The state Supreme Court ruled Wednesday candidates should have filed financial paperwork when they filed to run for state and local office in March.
The Democratic Party's Candidate Filing 2012 webpage says, "Please note that if your name does not appear on this list, it is because your filing did not adhere to the Supreme Court ruling, or your SEI was filed after the deadline of March 30 at noon."
The parties were ordered to produce new lists by the state Supreme Court. Earlier this week, the justices ruled that, under a new system, candidates who didn't file statements of economic interests at the same time they filed for their candidacy could not appear on the primary ballot.
State Democrats say 95 of its candidates in State House and county-level races were ineligible. The GOP list shows 88 of its candidates were not eligible ineligible.
??On behalf of all South Carolina Republicans, I am sad about this week??s candidate filing rulings, but am committed to following the S.C. Supreme Court??s instructions," said the South Carolina GOP in a statement. "Our party has meticulously analyzed the filing submissions in compliance with the standards set forth by the Court. We respect the Court??s decision and in compliance with the Court??s order, we have submitted our list to the Election Commission. We are looking forward to moving ahead and anticipate animated and spirited primary contests on June 12th.??
On Friday, Senate Judiciary Committee Chairman Larry Martin announced that he will call an emergency meeting of the Senate Judiciary Committee on May 8 to talk about passing legislation aimed at allowing candidates impacted by the Supreme Court's decision.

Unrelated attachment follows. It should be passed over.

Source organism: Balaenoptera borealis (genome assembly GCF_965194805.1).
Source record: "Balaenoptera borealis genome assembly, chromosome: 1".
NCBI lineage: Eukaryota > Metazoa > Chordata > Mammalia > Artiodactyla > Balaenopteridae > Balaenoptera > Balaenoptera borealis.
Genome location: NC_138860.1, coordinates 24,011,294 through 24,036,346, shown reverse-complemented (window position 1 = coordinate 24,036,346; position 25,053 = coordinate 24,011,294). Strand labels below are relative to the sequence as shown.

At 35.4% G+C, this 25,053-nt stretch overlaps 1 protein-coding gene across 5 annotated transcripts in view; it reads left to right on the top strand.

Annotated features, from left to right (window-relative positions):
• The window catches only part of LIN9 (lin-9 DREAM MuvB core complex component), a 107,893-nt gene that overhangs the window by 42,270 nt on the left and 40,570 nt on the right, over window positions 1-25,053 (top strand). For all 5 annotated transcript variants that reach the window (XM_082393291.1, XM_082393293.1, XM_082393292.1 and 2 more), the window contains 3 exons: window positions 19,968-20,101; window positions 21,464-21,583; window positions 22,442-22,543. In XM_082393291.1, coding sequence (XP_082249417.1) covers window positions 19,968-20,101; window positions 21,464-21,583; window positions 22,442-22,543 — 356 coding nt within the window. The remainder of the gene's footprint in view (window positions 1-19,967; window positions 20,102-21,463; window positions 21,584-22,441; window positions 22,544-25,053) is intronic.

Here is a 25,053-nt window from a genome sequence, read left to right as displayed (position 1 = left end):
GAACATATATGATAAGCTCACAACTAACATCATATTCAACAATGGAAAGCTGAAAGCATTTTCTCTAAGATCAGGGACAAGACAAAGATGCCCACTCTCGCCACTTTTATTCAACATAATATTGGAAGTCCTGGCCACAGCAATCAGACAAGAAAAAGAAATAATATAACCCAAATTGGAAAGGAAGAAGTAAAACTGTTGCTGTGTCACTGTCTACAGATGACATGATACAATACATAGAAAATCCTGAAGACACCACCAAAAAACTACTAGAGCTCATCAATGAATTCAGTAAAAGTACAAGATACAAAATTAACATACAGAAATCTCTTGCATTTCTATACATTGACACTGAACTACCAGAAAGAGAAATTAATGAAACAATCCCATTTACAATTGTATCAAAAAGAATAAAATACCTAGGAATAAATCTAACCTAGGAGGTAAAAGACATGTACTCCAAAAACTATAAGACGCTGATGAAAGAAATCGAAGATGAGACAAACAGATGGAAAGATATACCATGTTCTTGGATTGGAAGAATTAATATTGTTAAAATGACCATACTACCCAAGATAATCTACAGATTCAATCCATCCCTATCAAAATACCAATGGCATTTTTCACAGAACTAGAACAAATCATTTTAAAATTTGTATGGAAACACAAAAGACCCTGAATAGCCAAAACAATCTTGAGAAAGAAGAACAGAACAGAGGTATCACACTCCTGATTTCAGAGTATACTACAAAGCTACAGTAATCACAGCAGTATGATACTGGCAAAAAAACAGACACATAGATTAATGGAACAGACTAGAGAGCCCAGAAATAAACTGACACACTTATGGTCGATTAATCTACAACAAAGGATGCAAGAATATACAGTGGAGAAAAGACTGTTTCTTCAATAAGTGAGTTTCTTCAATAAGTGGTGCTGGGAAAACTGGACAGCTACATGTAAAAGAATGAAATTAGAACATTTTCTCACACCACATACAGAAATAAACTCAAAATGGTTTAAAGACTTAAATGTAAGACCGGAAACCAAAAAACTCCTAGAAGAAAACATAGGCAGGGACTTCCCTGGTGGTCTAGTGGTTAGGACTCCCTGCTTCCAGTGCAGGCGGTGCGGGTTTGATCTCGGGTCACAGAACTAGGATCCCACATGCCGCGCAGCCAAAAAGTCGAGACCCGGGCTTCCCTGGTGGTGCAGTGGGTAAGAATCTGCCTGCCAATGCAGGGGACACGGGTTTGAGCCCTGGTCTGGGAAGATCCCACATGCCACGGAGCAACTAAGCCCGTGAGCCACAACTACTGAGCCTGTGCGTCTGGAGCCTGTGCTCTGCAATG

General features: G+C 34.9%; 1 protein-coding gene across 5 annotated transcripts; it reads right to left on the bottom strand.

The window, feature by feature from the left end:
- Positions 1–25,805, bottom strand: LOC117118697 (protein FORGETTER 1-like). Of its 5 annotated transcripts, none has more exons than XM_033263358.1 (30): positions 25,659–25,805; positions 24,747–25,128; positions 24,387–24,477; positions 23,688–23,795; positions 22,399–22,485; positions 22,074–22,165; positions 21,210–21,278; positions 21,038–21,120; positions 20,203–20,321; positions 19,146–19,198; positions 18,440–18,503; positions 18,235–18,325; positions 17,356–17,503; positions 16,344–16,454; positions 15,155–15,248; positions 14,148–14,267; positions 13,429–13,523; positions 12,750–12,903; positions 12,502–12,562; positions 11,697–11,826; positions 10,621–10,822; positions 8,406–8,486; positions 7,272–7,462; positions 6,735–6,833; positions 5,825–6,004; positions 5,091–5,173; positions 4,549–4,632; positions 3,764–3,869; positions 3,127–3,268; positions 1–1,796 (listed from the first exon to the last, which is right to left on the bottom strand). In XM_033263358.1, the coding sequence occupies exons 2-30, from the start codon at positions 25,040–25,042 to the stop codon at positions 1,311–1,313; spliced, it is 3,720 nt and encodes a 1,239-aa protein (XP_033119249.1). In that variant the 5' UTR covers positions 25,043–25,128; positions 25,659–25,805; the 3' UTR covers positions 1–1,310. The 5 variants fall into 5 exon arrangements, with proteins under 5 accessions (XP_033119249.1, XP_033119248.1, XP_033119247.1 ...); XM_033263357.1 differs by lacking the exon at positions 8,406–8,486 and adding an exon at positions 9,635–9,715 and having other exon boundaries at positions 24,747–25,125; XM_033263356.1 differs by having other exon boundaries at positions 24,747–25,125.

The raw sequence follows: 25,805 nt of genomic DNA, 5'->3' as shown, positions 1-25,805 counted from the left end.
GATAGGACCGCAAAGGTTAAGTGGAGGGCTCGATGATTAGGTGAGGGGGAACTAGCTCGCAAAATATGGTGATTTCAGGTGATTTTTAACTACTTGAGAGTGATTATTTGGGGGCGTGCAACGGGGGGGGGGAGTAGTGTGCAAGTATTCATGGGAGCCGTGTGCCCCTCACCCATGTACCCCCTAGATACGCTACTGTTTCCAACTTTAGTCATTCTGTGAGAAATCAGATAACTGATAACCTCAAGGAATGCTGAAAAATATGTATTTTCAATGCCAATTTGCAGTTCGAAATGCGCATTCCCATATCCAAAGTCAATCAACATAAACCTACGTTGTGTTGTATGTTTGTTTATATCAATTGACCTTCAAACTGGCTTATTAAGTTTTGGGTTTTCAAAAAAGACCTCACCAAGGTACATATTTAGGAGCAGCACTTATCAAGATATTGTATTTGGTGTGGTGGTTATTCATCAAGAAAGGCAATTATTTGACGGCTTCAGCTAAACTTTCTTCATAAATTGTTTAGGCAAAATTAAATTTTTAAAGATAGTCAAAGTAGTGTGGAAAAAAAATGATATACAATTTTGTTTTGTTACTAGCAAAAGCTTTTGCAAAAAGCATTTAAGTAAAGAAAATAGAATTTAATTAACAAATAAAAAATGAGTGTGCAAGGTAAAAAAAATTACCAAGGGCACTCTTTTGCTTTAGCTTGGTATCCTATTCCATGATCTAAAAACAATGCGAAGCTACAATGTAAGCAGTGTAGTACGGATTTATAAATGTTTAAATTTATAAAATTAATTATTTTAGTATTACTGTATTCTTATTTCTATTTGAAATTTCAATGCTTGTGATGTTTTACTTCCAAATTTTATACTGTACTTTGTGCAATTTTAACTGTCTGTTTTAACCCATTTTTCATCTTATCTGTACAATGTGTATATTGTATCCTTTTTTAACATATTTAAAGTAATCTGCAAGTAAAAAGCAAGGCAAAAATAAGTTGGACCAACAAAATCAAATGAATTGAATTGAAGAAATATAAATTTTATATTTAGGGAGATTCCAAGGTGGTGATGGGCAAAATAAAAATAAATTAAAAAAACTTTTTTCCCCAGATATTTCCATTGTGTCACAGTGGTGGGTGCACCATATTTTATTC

A joint resolution introduced by Senator Kevin Bryant and others would allow candidates who filed the rest of their paperwork on time to have an additional 12-hour period to provide their statements of economic interests to political party officials in order to complete their filing requirements and preserve a spot on the ballot.
"I don??t fault the Supreme Court for their decision, but clearly there is a deficiency in the law if so many people were adversely affected by these requirements," said Martin. "Our democratic process should not be derailed by what amounts to a technicality. People across South Carolina deserve a chance to vote for those who made a good faith effort to comply with the law, particularly when they had every reason to believe they would appear on the ballot.
A lawsuit filed by two Lexington County voters last month sparked the showdown at the Supreme Cour this week. The justices issued an opinion on Wednesday just one day after hearing arguments in the case. The Supreme Court justices' five-page opinion read in part, "we fully appreciate the consequences of our decision, as lives have been disrupted and political aspirations put on hold. However, the conduct of the political parties in their failure to follow the clear and unmistakable directives of the General Assembly has brought us to this point."
Democrats and Republicans were hoping for clarification of the ruling. Thursday afternoon, the South Carolina Supreme Court denied reconsidering their decision.
The two-page ruling read in part, "[our opinion] speaks for itself and stands as written. Accordingly, we deny the request for rehearing."
Under a new system, those documents were supposed to be filed online with the state Ethics Commission by a March 30 deadline , but the parties did not check for them. The forms include income and other financial information.
The court wrote candidates can stay on the ballot if they give party officials a paper copy of their financial information when they file their candidacy.
(The Associated Press contributed to this report.)